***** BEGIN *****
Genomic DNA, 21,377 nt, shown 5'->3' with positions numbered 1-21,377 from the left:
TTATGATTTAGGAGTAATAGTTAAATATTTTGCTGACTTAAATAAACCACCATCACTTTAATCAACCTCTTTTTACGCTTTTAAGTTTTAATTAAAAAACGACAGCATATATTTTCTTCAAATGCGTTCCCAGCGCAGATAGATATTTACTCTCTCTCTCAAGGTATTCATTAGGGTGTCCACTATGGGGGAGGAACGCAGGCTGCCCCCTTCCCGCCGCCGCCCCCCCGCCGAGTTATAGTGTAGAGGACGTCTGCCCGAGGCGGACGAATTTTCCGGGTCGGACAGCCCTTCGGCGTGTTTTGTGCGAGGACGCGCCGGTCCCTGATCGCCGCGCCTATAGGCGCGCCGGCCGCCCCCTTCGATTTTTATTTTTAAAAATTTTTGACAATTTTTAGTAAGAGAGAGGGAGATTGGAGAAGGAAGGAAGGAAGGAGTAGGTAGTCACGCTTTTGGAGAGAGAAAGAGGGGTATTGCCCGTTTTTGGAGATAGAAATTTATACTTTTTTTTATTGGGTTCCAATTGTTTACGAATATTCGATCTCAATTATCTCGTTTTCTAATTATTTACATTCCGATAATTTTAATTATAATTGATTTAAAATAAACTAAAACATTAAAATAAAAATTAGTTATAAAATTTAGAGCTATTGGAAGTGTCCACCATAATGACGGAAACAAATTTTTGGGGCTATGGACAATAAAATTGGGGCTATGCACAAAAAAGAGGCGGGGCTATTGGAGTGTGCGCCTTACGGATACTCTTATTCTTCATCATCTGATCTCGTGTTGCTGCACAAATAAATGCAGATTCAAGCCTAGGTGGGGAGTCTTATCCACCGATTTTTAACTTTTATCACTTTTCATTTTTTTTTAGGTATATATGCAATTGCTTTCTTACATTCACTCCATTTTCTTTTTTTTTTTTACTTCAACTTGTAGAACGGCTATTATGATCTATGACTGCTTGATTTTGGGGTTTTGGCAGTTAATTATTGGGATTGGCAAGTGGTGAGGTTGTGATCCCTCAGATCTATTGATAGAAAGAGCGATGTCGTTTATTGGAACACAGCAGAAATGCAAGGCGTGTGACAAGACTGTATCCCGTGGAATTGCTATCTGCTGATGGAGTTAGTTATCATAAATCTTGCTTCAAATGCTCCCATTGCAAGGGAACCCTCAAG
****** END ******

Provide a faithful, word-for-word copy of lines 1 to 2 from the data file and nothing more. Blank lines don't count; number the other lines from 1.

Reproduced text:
Genomic DNA, 21,377 nt, shown 5'->3' with positions numbered 1-21,377 from the left:
TTATGATTTAGGAGTAATAGTTAAATATTTTGCTGACTTAAATAAACCACCATCACTTTAATCAACCTCTTTTTACGCTTTTAAGTTTTAATTAAAAAACGACAGCATATATTTTCTTCAAATGCGTTCCCAGCGCAGATAGATATTTACTCTCTCTCTCAAGGTATTCATTAGGGTGTCCACTATGGGGGAGGAACGCAGGCTGCCCCCTTCCCGCCGCCGCCCCCCCGCCGAGTTATAGTGTAGAGGACGTCTGCCCGAGGCGGACGAATTTTCCGGGTCGGACAGCCCTTCGGCGTGTTTTGTGCGAGGACGCGCCGGTCCCTGATCGCCGCGCCTATAGGCGCGCCGGCCGCCCCCTTCGATTTTTATTTTTAAAAATTTTTGACAATTTTTAGTAAGAGAGAGGGAGATTGGAGAAGGAAGGAAGGAAGGAGTAGGTAGTCACGCTTTTGGAGAGAGAAAGAGGGGTATTGCCCGTTTTTGGAGATAGAAATTTATACTTTTTTTTATTGGGTTCCAATTGTTTACGAATATTCGATCTCAATTATCTCGTTTTCTAATTATTTACATTCCGATAATTTTAATTATAATTGATTTAAAATAAACTAAAACATTAAAATAAAAATTAGTTATAAAATTTAGAGCTATTGGAAGTGTCCACCATAATGACGGAAACAAATTTTTGGGGCTATGGACAATAAAATTGGGGCTATGCACAAAAAAGAGGCGGGGCTATTGGAGTGTGCGCCTTACGGATACTCTTATTCTTCATCATCTGATCTCGTGTTGCTGCACAAATAAATGCAGATTCAAGCCTAGGTGGGGAGTCTTATCCACCGATTTTTAACTTTTATCACTTTTCATTTTTTTTTAGGTATATATGCAATTGCTTTCTTACATTCACTCCATTTTCTTTTTTTTTTTTACTTCAACTTGTAGAACGGCTATTATGATCTATGACTGCTTGATTTTGGGGTTTTGGCAGTTAATTATTGGGATTGGCAAGTGGTGAGGTTGTGATCCCTCAGATCTATTGATAGAAAGAGCGATGTCGTTTATTGGAACACAGCAGAAATGCAAGGCGTGTGACAAGACTGTATCCCGTGGAATTGCTATCTGCTGATGGAGTTAGTTATCATAAATCTTGCTTCAAATGCTCCCATTGCAAGGGAACCCTCAAG